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News > Cuba

Eta Advances Towards Cuba After Devastation in Central America

  • Most of Cuba remains in the stage of

    Most of Cuba remains in the stage of "new normality", which includes the activation of activities and services at full capacity, including airports, which have already begun to receive flights from Mexico and Europe. | Photo: EFE/Ernesto Mastrascusa

Published 7 November 2020

While the climatic situation in the Central American countries normalizes after the passage of Eta, the destruction left by the hurricane can be felt.

The phenomenon made landfall as a category 4 storm on Tuesday in Puerto Cabezas in northern Nicaragua

The Eta tropical depression is moving toward Cuba after leaving at least a hundred dead and thousands evacuated in Central America, while in the largest island of the Antilles, authorities reported that the phenomenon could turn into a tropical storm in the next few hours.


Devastating Storm ETA Leaves 150 Dead or Missing in Guatemala

The phenomenon that made landfall as a category 4 on Tuesday at Puerto Cabezas in northern Nicaragua left Honduras Thursday night for the Caribbean.

As the climate situation in Central American countries regularizes after the passage of Eta, the destruction left by the hurricane in rural villages in the region is evident, while thousands of people are waiting for help.

The meteorological phenomenon that hit Central America since last Tuesday until it became a tropical depression affected crops, telecommunication routes such as highways, bridges and rural roads, as well as the power lines, particularly in rural areas.

The relief corps are barely reaching the places most affected by the passage of the hurricane, and at the same time, the local agencies to deal with the contigency report thousands of people rescued.

In western Panama, the provinces of Chiriqui, Bocas del Toro, Veraguas and the Ngäbe Bugle region were the hardest hit by the intense rains that fell in the area causing severe flooding.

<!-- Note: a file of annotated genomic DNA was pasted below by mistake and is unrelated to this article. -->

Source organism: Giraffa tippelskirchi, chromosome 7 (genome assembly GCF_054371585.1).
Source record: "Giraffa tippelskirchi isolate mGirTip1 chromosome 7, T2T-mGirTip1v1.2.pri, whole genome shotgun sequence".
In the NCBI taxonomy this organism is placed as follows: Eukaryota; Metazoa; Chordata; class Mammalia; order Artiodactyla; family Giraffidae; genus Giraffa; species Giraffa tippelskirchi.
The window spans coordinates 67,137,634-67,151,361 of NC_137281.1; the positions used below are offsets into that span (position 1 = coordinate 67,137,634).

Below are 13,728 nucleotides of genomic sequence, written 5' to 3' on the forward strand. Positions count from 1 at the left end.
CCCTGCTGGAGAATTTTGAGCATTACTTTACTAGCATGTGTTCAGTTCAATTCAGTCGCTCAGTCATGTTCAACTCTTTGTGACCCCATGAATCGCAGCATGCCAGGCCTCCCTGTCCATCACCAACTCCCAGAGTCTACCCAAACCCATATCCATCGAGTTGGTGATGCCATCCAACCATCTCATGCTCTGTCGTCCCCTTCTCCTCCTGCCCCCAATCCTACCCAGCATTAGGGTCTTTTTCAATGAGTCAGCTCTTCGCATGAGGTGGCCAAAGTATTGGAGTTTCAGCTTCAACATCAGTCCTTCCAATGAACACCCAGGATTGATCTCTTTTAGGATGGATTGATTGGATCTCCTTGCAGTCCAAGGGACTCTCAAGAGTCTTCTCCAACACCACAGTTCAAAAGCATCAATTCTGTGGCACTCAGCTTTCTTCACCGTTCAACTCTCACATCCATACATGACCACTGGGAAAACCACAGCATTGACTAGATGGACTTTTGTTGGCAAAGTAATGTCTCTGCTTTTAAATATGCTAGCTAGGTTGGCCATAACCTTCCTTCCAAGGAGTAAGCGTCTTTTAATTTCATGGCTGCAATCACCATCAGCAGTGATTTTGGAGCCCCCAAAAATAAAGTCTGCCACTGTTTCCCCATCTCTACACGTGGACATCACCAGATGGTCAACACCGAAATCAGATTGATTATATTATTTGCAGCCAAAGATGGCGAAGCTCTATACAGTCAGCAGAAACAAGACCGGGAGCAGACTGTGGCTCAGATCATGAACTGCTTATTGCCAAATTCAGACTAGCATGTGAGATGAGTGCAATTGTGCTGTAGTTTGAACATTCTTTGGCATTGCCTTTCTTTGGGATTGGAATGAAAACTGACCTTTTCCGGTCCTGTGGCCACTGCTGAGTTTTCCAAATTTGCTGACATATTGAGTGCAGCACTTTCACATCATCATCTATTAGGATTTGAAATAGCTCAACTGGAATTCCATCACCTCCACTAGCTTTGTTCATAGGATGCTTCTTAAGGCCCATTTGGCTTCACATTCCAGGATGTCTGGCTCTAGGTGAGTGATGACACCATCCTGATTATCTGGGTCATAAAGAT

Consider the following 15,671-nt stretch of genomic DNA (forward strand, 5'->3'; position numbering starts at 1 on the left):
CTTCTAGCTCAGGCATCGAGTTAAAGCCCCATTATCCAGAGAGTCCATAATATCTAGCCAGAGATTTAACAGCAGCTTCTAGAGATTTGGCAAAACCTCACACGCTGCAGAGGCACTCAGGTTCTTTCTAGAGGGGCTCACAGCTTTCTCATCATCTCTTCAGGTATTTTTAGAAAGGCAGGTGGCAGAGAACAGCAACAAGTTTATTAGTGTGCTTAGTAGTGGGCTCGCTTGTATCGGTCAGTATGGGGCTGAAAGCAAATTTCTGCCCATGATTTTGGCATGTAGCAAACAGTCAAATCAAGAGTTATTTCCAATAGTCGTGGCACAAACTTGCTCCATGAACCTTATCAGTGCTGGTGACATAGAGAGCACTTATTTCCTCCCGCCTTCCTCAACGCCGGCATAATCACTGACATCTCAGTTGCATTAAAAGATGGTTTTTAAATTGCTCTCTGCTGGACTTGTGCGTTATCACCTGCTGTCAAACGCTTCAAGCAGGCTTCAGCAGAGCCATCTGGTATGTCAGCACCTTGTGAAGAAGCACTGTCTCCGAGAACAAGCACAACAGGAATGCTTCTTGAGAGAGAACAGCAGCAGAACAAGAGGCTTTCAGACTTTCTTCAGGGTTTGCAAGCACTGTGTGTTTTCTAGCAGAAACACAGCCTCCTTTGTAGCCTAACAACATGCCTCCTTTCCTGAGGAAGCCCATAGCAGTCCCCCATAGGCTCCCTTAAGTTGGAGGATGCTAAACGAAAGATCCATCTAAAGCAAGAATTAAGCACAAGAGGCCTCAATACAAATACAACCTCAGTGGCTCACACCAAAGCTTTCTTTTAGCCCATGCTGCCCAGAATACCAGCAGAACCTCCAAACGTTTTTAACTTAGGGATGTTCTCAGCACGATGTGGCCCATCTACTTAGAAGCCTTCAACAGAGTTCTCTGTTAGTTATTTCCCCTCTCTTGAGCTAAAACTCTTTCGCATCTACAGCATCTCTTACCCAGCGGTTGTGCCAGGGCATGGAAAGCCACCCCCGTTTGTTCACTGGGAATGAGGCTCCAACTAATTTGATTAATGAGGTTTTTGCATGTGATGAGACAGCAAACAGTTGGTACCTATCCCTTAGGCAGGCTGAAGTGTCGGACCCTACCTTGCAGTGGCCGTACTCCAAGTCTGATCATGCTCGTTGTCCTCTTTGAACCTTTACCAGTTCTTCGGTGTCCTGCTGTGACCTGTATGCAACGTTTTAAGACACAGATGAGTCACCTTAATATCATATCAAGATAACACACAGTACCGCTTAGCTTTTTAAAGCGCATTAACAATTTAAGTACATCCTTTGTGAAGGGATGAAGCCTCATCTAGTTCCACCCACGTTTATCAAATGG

The number of deaths has been counted as eight, and at least 68 people remain missing, while there has been significant material damage due to the loss of crops, landslides, mudslides, and destroyed roads, among other recorded damages.

Costa Rica
The National Emergency Commission reported that 1,361 people remain in 38 shelters set up in communities along the Pacific coast, and that municipal emergency committees have dealt with more than 600 reports of flooding and 304 landslides on roads so far this week.

Authorities reported Thursday the death of a 71-year-old American and his 51-year-old Costa Rican wife, who died in a landslide in Concepción de Agua Buena, in Coto Brus, in the south of the country.

El Salvador 
El Salvador is on maximum alert due to the rains generated by Eta, which led the authorities to preventively evacuate 1,193 people, who were placed in 24 shelters, while the damage recorded on Thursday was fortunately slight.

Areas of crops, homes, roads, bridges and other infrastructure were destroyed in this nation that began to suffer the effects of Eta on Wednesday from Nicaragua already as a tropical depression, moving now with sustained winds of 45 kilometers per hour.

Relief workers reported at least 27 deaths so far, most in mudslides or washed away. As of Thursday, there were 21 deaths, but today a family of six people was reportedly buried after giving up their home in the village of Cerro Verde in the municipality of Belén Gualcho, in the west.

Remote indigenous communities such as Wawa Bar and Lamlaya were totally devastated, while in Bilwi, trees and poles fell, the baseball stadium collapsed, and homes and churches got their roofs blown off. 

The Nicaraguan government reported that more than 30,000 people who were evacuated to shelters have begun to return to their homes.

The authorities estimate that at least 100 people were killed by an avalanche that buried about 150 houses in the village of Quejá, located in the north of the country, whose remote location, added to the rain and landslides, has made it difficult for rescue workers to arrive.

In the Central American country there are eight confirmed dead and 18 missing. Thousands of people were isolated this Friday waiting for help in several departments in the north of the country, such as Alta Verapaz, Baja Verapaz and Izabal.

In the next 12 to 24 hours, the weather phenomenon will continue on a course close to the northeast, increasing its movement speed. 

With this course and speed, it will approach the seas in the south of Cuba on Saturday night, with rains that can be strong and intense in a great part of the archipelago, even in areas far from the center of the island.

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